If you are in a fixed rate:

  1. If you obtained your mortgage in the last year, stay put.
  2.  If you are looking to move up the property ladder or consolidate debt, get your application in to us ASAP so we can hold options for up to 120 days.
  3. If you are up for renewal this year or know someone who is, secure your options now with us to weight out the savings prior to renewal with us keeping a watchful eye on the market.

Keep in mind that if you or someone you care about has an average mortgage of $350,000 and got it a few years ago at 2.49% now a qualified applicant can expect about 3.89% which is a payment increase of $254 dollars a month, so increasing your payment now will protect your equity, and you from future payment shock.

Please reach out to a Dominion Lending Centres mortgage professional so we can help ensure you or a loved is on the right path in our ever changing market.

Angela Calla

Angela Calla

24 Oct

Poloz Rate Hike Had A Hawkish Tone

General

Posted by: Trent Glover

Poloz Rate Hike Had A Hawkish Tone

As was universally expected, the Bank of Canada’s Governing Council hiked overnight rates this morning by 25 basis points taking the benchmark yield to 1-3/4%. This marked the fifth rate increase since the current tightening phase began in July 2017 (see chart below). The central bank stated it would return the overnight rate to a neutral stance, dropping the word ‘gradually’ that was used to describe the upward progression in yields since this process began. Market watchers will certainly note this omission. For the first time in years, the Bank has acknowledged it expects to remove monetary stimulus from the economy entirely.

So what is the neutral overnight rate? According to today’s Monetary Policy Report (MPR), “the neutral nominal policy rate is defined as the real rate consistent with output sustainably at its potential level and inflation equal to target, on an ongoing basis, plus 2% for the inflation target. It is a medium- to long-term equilibrium concept.” For Canada, the neutral rate is estimated to be between 2.5% and 3.5%, which implies that at a minimum, three more 25 basis point rate hikes are likely over the next year or so.

The Bank of Canada emphasized that the global economic outlook remains solid and that the U.S. economy is particularly robust, but is expected to moderate as U.S.-China trade tensions weigh on growth and commodity prices. The new U.S.-Mexico-Canada Agreement (USMCA) eliminated a good deal of uncertainty for Canadian exports, which will reignite business confidence and investment. Business investment and exports have been of concern in recent quarters, and the Bank is now looking towards a resurgence in these sectors, augmented by the recently-approved liquid natural gas project in British Columbia.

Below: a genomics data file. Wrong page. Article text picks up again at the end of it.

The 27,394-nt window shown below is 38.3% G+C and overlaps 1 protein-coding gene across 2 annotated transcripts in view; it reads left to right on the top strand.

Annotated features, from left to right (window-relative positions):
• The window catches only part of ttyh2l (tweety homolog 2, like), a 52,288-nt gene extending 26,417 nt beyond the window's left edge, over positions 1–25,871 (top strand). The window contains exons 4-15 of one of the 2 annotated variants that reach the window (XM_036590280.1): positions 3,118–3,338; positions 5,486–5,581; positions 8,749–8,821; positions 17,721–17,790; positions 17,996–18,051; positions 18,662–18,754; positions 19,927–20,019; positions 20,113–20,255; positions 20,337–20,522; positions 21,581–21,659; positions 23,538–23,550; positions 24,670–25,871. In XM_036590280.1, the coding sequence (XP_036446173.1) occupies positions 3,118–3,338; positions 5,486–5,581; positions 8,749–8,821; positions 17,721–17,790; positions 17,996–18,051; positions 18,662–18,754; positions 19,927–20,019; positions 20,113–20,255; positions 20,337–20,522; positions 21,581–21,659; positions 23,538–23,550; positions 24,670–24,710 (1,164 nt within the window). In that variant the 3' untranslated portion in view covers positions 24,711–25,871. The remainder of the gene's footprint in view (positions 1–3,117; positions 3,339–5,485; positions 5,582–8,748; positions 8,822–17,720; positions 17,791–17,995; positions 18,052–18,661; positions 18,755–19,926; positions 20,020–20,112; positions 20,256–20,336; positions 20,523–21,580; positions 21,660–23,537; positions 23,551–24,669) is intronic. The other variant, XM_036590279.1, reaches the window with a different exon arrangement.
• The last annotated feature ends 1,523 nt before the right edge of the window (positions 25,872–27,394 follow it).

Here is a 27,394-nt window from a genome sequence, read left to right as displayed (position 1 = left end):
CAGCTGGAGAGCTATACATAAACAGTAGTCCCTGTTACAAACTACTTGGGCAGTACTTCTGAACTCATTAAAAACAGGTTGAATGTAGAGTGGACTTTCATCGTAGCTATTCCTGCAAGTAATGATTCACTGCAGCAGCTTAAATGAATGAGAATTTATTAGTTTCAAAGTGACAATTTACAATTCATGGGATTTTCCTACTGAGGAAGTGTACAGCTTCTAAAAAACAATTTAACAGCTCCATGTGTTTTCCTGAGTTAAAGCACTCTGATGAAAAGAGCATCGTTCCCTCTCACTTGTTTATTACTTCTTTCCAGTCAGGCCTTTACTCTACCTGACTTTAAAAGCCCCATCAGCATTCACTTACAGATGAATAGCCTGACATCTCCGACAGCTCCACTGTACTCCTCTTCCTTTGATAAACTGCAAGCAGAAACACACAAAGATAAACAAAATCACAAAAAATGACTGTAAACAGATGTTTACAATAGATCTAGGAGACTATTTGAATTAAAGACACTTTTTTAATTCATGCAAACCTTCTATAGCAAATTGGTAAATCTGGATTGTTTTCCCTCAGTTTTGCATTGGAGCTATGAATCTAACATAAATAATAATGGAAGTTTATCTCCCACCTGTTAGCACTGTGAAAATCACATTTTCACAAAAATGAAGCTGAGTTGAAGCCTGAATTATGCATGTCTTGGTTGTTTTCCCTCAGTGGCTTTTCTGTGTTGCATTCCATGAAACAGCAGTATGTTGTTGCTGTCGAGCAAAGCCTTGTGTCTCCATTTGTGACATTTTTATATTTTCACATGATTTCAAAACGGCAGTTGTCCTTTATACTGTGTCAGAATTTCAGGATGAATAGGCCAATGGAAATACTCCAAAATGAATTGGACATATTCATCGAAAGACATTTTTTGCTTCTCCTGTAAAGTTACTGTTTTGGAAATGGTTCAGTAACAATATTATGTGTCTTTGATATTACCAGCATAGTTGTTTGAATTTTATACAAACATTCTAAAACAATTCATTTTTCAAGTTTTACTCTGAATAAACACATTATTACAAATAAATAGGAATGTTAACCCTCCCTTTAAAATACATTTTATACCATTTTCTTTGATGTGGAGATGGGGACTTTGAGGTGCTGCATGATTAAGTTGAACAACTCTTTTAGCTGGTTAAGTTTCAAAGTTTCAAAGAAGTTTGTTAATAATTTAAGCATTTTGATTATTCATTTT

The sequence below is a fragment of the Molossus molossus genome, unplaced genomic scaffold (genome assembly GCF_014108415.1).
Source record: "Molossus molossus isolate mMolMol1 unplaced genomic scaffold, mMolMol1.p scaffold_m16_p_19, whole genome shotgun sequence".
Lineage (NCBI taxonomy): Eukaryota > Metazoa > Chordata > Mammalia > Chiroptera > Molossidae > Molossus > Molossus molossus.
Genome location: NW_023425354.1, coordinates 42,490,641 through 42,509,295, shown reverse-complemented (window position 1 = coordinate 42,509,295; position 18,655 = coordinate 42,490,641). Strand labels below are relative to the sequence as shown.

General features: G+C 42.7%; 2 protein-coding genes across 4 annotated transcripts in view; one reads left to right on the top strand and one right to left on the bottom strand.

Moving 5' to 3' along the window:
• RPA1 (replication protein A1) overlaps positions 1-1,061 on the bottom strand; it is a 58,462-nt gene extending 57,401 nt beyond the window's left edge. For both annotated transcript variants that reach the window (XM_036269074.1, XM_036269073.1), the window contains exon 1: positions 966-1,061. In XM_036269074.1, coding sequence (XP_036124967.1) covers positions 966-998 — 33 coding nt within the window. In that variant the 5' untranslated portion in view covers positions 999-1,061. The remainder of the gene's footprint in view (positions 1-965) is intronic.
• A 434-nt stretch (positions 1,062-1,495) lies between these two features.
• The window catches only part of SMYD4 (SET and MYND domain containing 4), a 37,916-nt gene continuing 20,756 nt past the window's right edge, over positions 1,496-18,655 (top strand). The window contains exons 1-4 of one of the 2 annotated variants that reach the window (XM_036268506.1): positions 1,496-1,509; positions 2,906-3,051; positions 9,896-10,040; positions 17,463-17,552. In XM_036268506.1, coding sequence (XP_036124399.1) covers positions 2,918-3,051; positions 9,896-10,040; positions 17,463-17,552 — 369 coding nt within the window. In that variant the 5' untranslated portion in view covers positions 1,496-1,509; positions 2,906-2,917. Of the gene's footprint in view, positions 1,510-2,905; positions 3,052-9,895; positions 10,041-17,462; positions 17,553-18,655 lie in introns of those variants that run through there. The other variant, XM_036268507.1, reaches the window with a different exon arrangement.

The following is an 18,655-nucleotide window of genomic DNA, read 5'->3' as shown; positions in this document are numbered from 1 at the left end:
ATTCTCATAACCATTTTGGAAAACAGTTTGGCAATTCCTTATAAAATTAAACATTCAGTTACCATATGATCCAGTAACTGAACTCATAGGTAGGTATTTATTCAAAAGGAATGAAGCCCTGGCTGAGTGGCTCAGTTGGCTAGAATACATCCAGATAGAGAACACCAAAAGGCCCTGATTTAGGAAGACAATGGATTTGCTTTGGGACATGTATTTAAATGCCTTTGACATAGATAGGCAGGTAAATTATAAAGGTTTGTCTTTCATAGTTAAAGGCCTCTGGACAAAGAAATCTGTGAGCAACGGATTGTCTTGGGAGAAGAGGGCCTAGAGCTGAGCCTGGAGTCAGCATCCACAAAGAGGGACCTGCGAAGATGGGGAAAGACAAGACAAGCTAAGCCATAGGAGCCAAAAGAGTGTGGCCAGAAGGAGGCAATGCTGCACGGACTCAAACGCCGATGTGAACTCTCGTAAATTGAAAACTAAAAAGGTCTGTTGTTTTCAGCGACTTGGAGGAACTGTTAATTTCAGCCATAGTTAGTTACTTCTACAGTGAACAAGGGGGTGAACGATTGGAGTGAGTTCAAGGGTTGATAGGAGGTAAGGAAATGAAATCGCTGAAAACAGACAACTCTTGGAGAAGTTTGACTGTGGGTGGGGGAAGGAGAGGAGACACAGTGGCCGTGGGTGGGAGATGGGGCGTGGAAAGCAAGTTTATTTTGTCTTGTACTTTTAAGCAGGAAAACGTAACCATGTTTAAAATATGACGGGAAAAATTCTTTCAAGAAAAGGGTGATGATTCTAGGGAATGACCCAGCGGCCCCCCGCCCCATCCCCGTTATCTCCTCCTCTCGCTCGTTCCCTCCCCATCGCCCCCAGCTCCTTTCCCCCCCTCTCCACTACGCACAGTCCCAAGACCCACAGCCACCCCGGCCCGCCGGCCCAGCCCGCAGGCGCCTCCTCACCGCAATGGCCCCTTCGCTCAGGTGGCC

A continuing concern, however, is the decline in Canadian oil prices. Western Canada Select (WCS), a local blend that represents about half of Canada’s crude oil exports, has declined about 60% since July as global oil prices have risen (see chart below). WCS plunged below US$20 a barrel last week posting the biggest discount to West Texas Intermediate (WTI) on record in Bloomberg data back to 2008. WCS generally tracks heavy oil from Canada, which typically trades at a discount to WTI because of quality issues as well as the cost of transport from Alberta to the refineries in the U.S.

Canadian pipelines are already filled to the brim. The inability of the Canadian oil industry to build a major pipeline from Alberta to either the U.S. or the Pacific Ocean is increasingly dragging down domestic oil prices. Oil-by-rail shipments to the U.S. are at an all-time high, but this is an expensive and potentially unsafe option and precludes Canadian oil exports to China and Japan.


An even broader concern is the impact of higher interest rates on debt-laden consumers. The Bank is well aware of the risks, as the MPR cited that “consumption is projected to grow at a healthy pace, although the pace of spending gradually slows in response to rising interest rates… Higher mortgage rates and the changes to mortgage guidelines are affecting the dynamics of housing activity. Housing resales responded quickly to the new mortgage guidelines, and the level of resale activity is expected to continue on a lower trajectory than before the changes. New home construction is shifting toward smaller units, although stronger population growth is estimated to raise fundamental demand for housing.”

Household credit growth has slowed, and the share of new mortgages with high loan-to-income ratios has fallen. The ratio of household debt to income has levelled off and is expected to edge downward (see chart below).